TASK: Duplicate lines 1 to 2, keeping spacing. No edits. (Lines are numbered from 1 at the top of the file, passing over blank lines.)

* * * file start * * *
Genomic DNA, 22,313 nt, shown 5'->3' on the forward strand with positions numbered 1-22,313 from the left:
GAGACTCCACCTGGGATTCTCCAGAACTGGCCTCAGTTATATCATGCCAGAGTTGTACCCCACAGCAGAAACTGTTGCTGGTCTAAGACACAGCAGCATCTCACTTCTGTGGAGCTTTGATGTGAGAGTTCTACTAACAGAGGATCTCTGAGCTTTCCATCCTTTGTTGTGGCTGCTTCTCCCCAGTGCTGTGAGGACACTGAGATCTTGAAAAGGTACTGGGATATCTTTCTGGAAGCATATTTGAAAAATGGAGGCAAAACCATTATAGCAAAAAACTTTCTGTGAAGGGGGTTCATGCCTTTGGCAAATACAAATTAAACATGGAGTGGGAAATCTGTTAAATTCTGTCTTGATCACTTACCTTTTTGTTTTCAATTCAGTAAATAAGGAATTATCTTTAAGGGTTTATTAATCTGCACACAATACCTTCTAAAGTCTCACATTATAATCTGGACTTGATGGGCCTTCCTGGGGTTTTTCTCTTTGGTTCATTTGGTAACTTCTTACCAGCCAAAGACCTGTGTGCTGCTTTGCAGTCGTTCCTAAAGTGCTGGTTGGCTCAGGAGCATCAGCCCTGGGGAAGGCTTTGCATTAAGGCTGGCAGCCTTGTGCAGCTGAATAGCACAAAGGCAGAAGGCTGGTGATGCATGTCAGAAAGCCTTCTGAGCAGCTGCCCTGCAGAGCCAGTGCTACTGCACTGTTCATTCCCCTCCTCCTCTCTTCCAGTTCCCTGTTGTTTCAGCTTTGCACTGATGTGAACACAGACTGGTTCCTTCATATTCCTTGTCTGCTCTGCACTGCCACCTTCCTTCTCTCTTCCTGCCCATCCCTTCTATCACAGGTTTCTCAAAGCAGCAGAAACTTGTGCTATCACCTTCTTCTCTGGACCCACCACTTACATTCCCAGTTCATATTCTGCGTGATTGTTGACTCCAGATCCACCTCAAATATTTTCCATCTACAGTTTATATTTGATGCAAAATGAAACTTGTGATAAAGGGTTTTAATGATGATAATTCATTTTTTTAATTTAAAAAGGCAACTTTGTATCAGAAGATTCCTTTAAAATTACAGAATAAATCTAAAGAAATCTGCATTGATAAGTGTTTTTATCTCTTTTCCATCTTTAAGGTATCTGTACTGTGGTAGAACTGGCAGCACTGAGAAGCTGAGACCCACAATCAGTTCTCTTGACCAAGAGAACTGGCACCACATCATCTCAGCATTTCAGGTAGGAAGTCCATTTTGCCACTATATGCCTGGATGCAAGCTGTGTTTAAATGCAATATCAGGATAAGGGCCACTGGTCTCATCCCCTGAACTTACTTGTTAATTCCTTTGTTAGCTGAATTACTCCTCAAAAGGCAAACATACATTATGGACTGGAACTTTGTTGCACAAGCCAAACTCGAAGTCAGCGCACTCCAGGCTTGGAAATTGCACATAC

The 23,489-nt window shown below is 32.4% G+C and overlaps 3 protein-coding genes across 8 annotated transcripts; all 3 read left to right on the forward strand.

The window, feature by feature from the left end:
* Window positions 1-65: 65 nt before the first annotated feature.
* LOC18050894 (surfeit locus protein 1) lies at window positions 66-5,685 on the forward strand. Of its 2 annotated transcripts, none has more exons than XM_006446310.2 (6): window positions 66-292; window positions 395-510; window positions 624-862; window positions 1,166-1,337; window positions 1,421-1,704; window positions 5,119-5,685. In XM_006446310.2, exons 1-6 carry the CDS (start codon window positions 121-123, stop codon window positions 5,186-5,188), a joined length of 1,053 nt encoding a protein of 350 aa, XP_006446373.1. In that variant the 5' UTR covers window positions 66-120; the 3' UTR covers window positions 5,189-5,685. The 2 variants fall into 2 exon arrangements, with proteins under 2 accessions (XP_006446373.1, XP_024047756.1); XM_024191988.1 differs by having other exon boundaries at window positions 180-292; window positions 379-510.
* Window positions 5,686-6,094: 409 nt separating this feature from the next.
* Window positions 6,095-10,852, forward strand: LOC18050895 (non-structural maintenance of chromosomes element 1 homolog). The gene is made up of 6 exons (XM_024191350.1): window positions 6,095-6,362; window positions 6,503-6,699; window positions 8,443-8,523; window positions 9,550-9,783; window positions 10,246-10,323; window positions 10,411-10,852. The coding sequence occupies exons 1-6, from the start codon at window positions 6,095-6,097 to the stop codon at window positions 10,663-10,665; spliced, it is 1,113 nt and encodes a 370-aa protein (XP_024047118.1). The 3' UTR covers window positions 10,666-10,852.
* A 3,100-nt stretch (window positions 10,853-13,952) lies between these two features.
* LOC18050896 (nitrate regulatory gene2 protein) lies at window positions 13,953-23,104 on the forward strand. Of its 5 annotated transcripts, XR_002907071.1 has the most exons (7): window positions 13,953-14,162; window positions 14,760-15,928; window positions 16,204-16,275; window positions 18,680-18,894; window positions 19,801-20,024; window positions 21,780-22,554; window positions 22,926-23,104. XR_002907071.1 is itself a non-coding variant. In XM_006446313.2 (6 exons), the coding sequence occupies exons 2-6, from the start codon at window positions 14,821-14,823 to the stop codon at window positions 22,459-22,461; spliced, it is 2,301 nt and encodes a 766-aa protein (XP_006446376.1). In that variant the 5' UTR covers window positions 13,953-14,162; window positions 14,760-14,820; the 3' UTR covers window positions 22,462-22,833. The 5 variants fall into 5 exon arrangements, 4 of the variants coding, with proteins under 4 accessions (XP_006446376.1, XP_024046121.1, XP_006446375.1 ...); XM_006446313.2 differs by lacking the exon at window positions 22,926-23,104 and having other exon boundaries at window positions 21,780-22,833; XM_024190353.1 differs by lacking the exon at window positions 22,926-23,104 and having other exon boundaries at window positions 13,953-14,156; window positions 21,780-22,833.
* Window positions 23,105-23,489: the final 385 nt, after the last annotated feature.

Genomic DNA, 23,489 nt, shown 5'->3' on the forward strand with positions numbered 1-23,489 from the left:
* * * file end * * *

Genomic DNA, 22,313 nt, shown 5'->3' on the forward strand with positions numbered 1-22,313 from the left:
GAGACTCCACCTGGGATTCTCCAGAACTGGCCTCAGTTATATCATGCCAGAGTTGTACCCCACAGCAGAAACTGTTGCTGGTCTAAGACACAGCAGCATCTCACTTCTGTGGAGCTTTGATGTGAGAGTTCTACTAACAGAGGATCTCTGAGCTTTCCATCCTTTGTTGTGGCTGCTTCTCCCCAGTGCTGTGAGGACACTGAGATCTTGAAAAGGTACTGGGATATCTTTCTGGAAGCATATTTGAAAAATGGAGGCAAAACCATTATAGCAAAAAACTTTCTGTGAAGGGGGTTCATGCCTTTGGCAAATACAAATTAAACATGGAGTGGGAAATCTGTTAAATTCTGTCTTGATCACTTACCTTTTTGTTTTCAATTCAGTAAATAAGGAATTATCTTTAAGGGTTTATTAATCTGCACACAATACCTTCTAAAGTCTCACATTATAATCTGGACTTGATGGGCCTTCCTGGGGTTTTTCTCTTTGGTTCATTTGGTAACTTCTTACCAGCCAAAGACCTGTGTGCTGCTTTGCAGTCGTTCCTAAAGTGCTGGTTGGCTCAGGAGCATCAGCCCTGGGGAAGGCTTTGCATTAAGGCTGGCAGCCTTGTGCAGCTGAATAGCACAAAGGCAGAAGGCTGGTGATGCATGTCAGAAAGCCTTCTGAGCAGCTGCCCTGCAGAGCCAGTGCTACTGCACTGTTCATTCCCCTCCTCCTCTCTTCCAGTTCCCTGTTGTTTCAGCTTTGCACTGATGTGAACACAGACTGGTTCCTTCATATTCCTTGTCTGCTCTGCACTGCCACCTTCCTTCTCTCTTCCTGCCCATCCCTTCTATCACAGGTTTCTCAAAGCAGCAGAAACTTGTGCTATCACCTTCTTCTCTGGACCCACCACTTACATTCCCAGTTCATATTCTGCGTGATTGTTGACTCCAGATCCACCTCAAATATTTTCCATCTACAGTTTATATTTGATGCAAAATGAAACTTGTGATAAAGGGTTTTAATGATGATAATTCATTTTTTTAATTTAAAAAGGCAACTTTGTATCAGAAGATTCCTTTAAAATTACAGAATAAATCTAAAGAAATCTGCATTGATAAGTGTTTTTATCTCTTTTCCATCTTTAAGGTATCTGTACTGTGGTAGAACTGGCAGCACTGAGAAGCTGAGACCCACAATCAGTTCTCTTGACCAAGAGAACTGGCACCACATCATCTCAGCATTTCAGGTAGGAAGTCCATTTTGCCACTATATGCCTGGATGCAAGCTGTGTTTAAATGCAATATCAGGATAAGGGCCACTGGTCTCATCCCCTGAACTTACTTGTTAATTCCTTTGTTAGCTGAATTACTCCTCAAAAGGCAAACATACATTATGGACTGGAACTTTGTTGCACAAGCCAAACTCGAAGTCAGCGCACTCCAGGCTTGGAAATTGCACATAC